get naked or leave: part III

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She is a Lighthouse • Mixed media • 12in x 24in • Carly Swenson • 2016

The female form beautiful.  I know the male form has its own beauty, but personally, I’m more drawn to the softer, graceful aesthetic of the female body.

Art and nudity.  It feels impossible to define a concrete distinction between the artistic and the pornographic.  That debate is for some other humans at some other time. I’m not attempting to define that fine line–even on my own terms or regarding my own work.  The line between the artistic and vulgar when depicting the naked human form lies in extensive shades of grey.

If a particular form of art is not pleasing to you (or if you don’t consider it art) then don’t waste your time or energy viewing it.  That feels simple? There is plenty of art I don’t like, and that’s okay.

I won’t waste my time trying to argue the complete absurdity of a conservative belief that all nudity equals pornography. (I have actually met people who believe that?)  I know I won’t change their minds, and they certainly won’t change mine. Because that concept is, well, ridiculous.

 

Commerce without Morality I, 2010
Commerce without Morality I • Mixed media on canvas • 24in x 24in • Carly Swenson • 2010
pomagrante
There comes a point in every relationship that one has to make a conscious decision if it is worth the effort and act accordingly. • 12.5in x 9.5in • Carly Swenson • 2008

The nude human form has been depicted since the creation of artistic imagery.  I simply don’t understand the need to scandalize nudity based solely on its own existence. Should the Louvre institute an 18 or older section dedicated to all images with nudity—since the naked body in paintings and sculpture is obviously inappropriate for all those aged 17 and younger? What about architecture and public sculpture?  Should we remove the genitals of all nude sculpture within public view? (Like the lovely misleadingly anatomically incorrect Ken doll forms from my childhood, and probably current childhoods?  I think Ken is still a thing.  Barbie is still a thing, so Ken is probably still a thing.)

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Beside the Window (detail image) • Mixed media • Carly Swenson • 2016

I suppose my point is, I love the human form.  I love the aesthetic beauty of the naked body.

I’m not going to be ashamed of that appreciation. Humans are beautiful in their perfections and imperfections—it’s incredible how one basic form can be mechanical, strong, sensual, awkward, idyllic, and fragile.

I try to embrace that—its definition, literal and metaphorical, both in my art and my life.

11 thoughts on “get naked or leave: part III

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  1. Your little photo of you is awesome. Being part b/w and part colour, part flesh colour, part b/w flesh – and the downward angle. It’s just great.

    As for your blog, I really enjoyed it. And the art is just beautiful. Lovely.

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    1. Thank you so much. Andi is a very talented photographer and it was so kind of him to let me digitally play with his images of me. Thanks for taking the time to read my post. I really appreciate it.

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  2. Well I’m sure I don’t have to say this but … for the record, I agree, except where getting nude or naked – or anything – is used to harm and exploit the vulnerable. I think that is at the heart of most reasonable objections. So I aint leaving, but I’ll keep my clothes on for the moment on account of the weather!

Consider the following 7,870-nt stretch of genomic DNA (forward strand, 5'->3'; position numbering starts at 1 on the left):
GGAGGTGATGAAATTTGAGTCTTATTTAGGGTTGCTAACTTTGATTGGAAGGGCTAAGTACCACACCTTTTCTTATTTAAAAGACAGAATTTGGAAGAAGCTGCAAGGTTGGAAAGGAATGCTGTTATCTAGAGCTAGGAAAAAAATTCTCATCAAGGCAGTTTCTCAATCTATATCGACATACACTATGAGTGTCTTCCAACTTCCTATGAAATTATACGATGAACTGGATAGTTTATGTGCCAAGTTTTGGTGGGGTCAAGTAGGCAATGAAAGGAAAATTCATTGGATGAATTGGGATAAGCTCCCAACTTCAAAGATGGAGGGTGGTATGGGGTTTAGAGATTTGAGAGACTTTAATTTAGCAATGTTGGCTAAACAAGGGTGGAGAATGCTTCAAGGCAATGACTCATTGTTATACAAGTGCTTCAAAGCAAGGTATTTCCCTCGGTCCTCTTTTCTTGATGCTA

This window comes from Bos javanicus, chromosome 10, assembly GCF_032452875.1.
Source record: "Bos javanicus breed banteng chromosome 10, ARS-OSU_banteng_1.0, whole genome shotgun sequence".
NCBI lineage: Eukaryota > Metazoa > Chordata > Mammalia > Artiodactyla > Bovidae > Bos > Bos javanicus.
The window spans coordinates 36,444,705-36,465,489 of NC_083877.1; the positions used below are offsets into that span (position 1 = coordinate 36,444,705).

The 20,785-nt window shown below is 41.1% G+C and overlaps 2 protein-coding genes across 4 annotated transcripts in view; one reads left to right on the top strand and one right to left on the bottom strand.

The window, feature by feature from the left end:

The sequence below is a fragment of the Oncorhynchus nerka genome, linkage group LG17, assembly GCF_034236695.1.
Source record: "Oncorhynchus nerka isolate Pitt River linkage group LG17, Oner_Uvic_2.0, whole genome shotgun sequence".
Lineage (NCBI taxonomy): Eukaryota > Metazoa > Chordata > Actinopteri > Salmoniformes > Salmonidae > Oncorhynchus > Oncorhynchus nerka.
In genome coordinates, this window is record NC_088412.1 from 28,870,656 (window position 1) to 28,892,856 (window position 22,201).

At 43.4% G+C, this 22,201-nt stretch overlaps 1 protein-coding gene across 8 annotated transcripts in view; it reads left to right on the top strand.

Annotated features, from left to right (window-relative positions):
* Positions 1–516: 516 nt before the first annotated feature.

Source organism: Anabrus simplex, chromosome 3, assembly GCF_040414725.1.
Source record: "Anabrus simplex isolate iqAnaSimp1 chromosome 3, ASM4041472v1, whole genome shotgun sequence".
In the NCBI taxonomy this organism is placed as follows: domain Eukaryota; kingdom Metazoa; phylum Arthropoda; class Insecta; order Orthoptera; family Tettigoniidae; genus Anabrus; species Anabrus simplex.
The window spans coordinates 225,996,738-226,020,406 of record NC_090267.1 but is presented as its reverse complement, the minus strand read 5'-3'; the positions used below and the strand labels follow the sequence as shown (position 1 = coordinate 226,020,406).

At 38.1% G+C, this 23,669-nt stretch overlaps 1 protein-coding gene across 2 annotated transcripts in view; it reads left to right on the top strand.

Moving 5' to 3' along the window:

I liked your Paris blog by the way and the photo was exquisite.

    Ann

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    1. Of course, you are completely correct. I agree with you 100%. It is tricky when writing posts I have found, though– to sort of account for every possible variable that people may think of/or interpret when they read my blog. If that makes sense? And of course–you are more than welcome to stay, fully clothed–enjoy.:)

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  3. As an artist, and as a person viewing art I have to say I too really appreciate the naked human form, there is something strong in the vulnerabillity of the nakedness, if that makes sense? It is something so much more than just being naked, and not just to attract sexually or otherwise. I once read this lovely quote about an artists business: “It is his business to find essences in surfaces, and what more attractive and challenging surface than the skin around a soul?” Richard Corliss. Which is so right, the only thing wrong with it, it presumes the artist is a he!

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  4. The human mind and body is the ultimate creation, and some are amazing to look at and admire ( mine not being one of those), but some are to be admired, where others need to just cover up! LOL
    Thanks!

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    1. Thanks for taking the time to read my post. I do think the ideal human form can certainly be admired–but I think there is also an aesthetic beauty and interest in our imperfections as well.

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  5. I am basically a dirty old man, coming here to see your artwork just because of the word naked… But you make me blush as much with pleasure as with shame. There is something deeply poetic about being human and being naked. I like your take on the aesthetics of it. Of course I never went through with the posing nude for $10 dollars thing in college as an art student. If I had done that, and somebody had drawn me accurately, there would have been a lot more blind alumni coming out of Iowa State University in the 1970’s.

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